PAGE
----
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Measurement error in stylised and diary data on time use

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  • Kan, Â Man Yee
  • Pudney, Stephen

Abstract

We investigate the nature of measurement error in time use data. Analysis of ‘stylised’ recall questionnaire estimates and diary-based estimates of housework time from the same respondents gives evidence of systematic biases in the stylised estimates and large random errors in both types of data. We examine the effect of these measurement problems on three common types of statistical analyses in which the time use variable is used as: (i) a dependent variable, (ii) an explanatory variable, and (iii) a basis for cross-tabulations. We develop methods to correct the biases induced by these measurement errors.

Suggested Citation

  • Kan, Â Man Yee & Pudney, Stephen, 2007. "Measurement error in stylised and diary data on time use," ISER Working Paper Series 2007-03, Institute for Social and Economic Research.
  • Handle: RePEc:ese:iserwp:2007-03
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    File URL: https://www.iser.essex.ac.uk/research/publications/working-papers/iser/2007-03.pdf
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    References listed on IDEAS

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    1. Gershuny, Jonathan, 2000. "Changing Times: Work and Leisure in Postindustrial Society," OUP Catalogue, Oxford University Press, number 9780198287872.
    2. Iiris Niemi, 1993. "Systematic error in behavioural measurement: Comparing results from interview and time budget studies," Social Indicators Research: An International and Interdisciplinary Journal for Quality-of-Life Measurement, Springer, vol. 30(2), pages 229-244, November.
    3. Jens Bonke, 2005. "Paid Work and Unpaid Work: Diary Information Versus Questionnaire Information," Social Indicators Research: An International and Interdisciplinary Journal for Quality-of-Life Measurement, Springer, vol. 70(3), pages 349-368, February.
    4. Kan, Â Man Yee, 2006. "Measuring housework participation: the gap between 'stylised' questionnaire estimates and diary-based estimates," ISER Working Paper Series 2006-11, Institute for Social and Economic Research.
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    Cited by:

    1. Kan, Â Man Yee, 2006. "Measuring housework participation: the gap between 'stylised' questionnaire estimates and diary-based estimates," ISER Working Paper Series 2006-11, Institute for Social and Economic Research.
    2. Almudena Sevilla-Sanz & Mark L. Bryan, 2007. "Does Housework Lower Wages and Why? Evidence for Britain," Economics Series Working Papers 331, University of Oxford, Department of Economics.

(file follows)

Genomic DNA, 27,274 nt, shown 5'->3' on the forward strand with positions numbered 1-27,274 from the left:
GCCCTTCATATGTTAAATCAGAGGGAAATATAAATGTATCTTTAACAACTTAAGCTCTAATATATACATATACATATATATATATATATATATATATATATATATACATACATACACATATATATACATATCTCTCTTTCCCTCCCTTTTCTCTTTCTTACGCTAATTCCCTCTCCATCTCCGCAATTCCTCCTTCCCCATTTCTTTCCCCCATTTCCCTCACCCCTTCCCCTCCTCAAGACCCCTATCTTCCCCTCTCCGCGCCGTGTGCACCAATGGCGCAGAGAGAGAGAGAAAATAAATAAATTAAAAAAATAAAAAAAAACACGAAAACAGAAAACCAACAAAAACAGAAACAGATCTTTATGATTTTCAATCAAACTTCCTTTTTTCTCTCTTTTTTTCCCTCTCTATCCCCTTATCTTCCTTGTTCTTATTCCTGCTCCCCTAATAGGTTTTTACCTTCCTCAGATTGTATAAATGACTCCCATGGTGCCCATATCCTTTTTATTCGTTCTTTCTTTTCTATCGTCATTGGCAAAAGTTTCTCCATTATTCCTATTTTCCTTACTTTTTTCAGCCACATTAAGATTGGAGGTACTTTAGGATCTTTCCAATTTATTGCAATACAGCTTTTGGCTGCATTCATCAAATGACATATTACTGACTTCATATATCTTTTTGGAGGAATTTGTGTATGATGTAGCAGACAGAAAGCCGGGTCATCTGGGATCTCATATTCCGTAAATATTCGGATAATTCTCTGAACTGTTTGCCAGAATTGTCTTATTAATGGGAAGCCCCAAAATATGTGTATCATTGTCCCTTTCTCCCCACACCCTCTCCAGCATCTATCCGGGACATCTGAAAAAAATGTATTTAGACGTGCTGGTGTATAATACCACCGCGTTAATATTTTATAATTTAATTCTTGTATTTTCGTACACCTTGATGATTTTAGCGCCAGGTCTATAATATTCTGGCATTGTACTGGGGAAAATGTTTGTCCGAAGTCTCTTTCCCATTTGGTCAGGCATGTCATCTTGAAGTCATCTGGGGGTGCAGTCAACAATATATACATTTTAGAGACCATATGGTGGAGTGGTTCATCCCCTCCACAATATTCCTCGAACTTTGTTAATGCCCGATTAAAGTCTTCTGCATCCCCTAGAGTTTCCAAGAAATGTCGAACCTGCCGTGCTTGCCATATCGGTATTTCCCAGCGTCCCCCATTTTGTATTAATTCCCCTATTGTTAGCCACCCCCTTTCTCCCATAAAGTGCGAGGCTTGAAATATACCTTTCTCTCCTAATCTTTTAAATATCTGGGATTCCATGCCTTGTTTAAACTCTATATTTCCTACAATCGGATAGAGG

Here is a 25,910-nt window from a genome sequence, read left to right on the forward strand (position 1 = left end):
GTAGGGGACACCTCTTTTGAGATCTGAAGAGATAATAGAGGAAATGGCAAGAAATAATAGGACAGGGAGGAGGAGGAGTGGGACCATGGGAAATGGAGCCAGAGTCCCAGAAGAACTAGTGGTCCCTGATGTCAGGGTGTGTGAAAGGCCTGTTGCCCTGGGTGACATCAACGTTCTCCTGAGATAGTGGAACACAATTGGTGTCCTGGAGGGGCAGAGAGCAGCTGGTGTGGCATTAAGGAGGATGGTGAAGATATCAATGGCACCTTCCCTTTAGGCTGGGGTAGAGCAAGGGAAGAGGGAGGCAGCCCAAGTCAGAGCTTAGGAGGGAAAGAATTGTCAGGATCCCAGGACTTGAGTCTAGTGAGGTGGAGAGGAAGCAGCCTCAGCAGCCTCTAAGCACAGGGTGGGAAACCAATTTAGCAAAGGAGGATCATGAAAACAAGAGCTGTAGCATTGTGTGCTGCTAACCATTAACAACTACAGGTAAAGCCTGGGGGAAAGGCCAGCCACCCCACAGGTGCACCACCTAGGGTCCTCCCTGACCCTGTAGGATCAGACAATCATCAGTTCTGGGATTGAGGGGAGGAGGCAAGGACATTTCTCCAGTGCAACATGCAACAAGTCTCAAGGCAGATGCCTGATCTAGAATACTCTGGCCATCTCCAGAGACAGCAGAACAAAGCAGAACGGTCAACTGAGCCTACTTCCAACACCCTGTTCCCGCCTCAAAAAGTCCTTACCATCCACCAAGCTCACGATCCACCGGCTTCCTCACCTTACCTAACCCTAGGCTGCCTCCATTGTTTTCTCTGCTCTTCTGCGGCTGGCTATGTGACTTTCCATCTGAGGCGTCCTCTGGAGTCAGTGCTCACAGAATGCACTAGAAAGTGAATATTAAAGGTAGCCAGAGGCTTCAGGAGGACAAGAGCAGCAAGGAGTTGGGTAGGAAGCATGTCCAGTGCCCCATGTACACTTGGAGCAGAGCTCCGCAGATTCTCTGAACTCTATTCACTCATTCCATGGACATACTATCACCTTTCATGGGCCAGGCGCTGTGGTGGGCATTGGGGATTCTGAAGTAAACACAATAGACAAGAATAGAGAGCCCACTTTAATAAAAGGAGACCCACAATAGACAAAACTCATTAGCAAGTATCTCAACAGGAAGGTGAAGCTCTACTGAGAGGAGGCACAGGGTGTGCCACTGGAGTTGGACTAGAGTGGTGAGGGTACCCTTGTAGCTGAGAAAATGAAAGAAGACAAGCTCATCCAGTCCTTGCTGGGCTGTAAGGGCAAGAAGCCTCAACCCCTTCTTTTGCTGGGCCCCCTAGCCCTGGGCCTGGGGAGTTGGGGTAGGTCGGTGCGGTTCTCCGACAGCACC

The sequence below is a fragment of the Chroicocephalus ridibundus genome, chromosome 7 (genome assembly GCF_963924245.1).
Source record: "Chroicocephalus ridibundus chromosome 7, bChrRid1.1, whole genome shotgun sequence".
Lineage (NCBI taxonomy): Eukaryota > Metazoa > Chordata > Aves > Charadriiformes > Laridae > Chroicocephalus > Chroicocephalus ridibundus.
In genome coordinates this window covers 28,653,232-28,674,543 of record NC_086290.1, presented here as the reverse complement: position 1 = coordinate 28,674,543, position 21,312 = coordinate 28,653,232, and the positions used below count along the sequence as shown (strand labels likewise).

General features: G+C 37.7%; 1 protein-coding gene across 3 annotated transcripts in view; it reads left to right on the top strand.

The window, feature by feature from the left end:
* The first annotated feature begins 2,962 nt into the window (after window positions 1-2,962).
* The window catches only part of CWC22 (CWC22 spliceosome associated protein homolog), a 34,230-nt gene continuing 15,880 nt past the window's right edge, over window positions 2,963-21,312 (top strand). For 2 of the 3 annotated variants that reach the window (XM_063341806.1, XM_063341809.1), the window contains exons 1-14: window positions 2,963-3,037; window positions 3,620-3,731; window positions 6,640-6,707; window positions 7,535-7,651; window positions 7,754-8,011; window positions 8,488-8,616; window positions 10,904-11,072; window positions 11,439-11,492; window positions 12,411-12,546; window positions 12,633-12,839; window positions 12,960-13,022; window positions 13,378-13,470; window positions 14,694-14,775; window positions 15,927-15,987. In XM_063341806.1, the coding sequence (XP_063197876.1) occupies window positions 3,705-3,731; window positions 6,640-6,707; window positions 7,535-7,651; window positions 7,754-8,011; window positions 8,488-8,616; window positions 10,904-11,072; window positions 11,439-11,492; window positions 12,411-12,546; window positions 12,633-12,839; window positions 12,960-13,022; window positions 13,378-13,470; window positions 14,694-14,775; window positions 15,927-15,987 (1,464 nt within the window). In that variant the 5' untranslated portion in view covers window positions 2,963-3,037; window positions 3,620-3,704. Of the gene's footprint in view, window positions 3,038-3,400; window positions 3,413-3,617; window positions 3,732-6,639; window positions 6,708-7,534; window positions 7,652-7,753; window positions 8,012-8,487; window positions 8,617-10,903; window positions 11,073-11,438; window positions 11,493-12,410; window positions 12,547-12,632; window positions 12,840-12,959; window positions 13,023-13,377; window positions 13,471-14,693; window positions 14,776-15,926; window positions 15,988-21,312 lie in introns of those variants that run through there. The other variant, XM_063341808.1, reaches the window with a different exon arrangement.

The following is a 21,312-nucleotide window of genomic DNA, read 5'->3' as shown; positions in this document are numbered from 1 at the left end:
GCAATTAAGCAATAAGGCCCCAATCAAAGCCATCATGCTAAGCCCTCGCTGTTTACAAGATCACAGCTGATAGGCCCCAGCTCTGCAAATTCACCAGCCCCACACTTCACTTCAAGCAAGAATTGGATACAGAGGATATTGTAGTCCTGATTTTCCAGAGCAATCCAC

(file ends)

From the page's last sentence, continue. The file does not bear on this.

3. Steffen Otterbach & Alfonso Sousa-Poza, 2010. "How Accurate are German Work-time Data? A Comparison of Time-diary Reports and Stylized Estimates," Social Indicators Research: An International and Interdisciplinary Journal for Quality-of-Life Measurement, Springer, vol. 97(3), pages 325-339, July.
    4. David Johnston & Carol Propper & Stephen Pudney & Michael Shields, 2014. "Child Mental Health And Educational Attainment: Multiple Observers And The Measurement Error Problem," Journal of Applied Econometrics, John Wiley & Sons, Ltd., vol. 29(6), pages 880-900, September.
    5. Man Kan, 2008. "Measuring Housework Participation: The Gap between “Stylised” Questionnaire Estimates and Diary-based Estimates," Social Indicators Research: An International and Interdisciplinary Journal for Quality-of-Life Measurement, Springer, vol. 86(3), pages 381-400, May.
    6. Andrea Neri & Roberta Zizza, 2010. "Income reporting behaviour in sample surveys," Temi di discussione (Economic working papers) 777, Bank of Italy, Economic Research and International Relations Area.
    7. Man Kan & Jonathan Gershuny, 2009. "Calibrating Stylised Time Estimates Using UK Diary Data," Social Indicators Research: An International and Interdisciplinary Journal for Quality-of-Life Measurement, Springer, vol. 93(1), pages 239-243, August.
    8. Bettina Sonnenberg & Michaela Riediger & Cornelia Wrzus & Gert G. Wagner, 2011. "Measuring Time Use in Surveys: How Valid Are Time Use Questions in Surveys? Concordance of Survey and Experience Sampling Measures," SOEPpapers on Multidisciplinary Panel Data Research 390, DIW Berlin, The German Socio-Economic Panel (SOEP).

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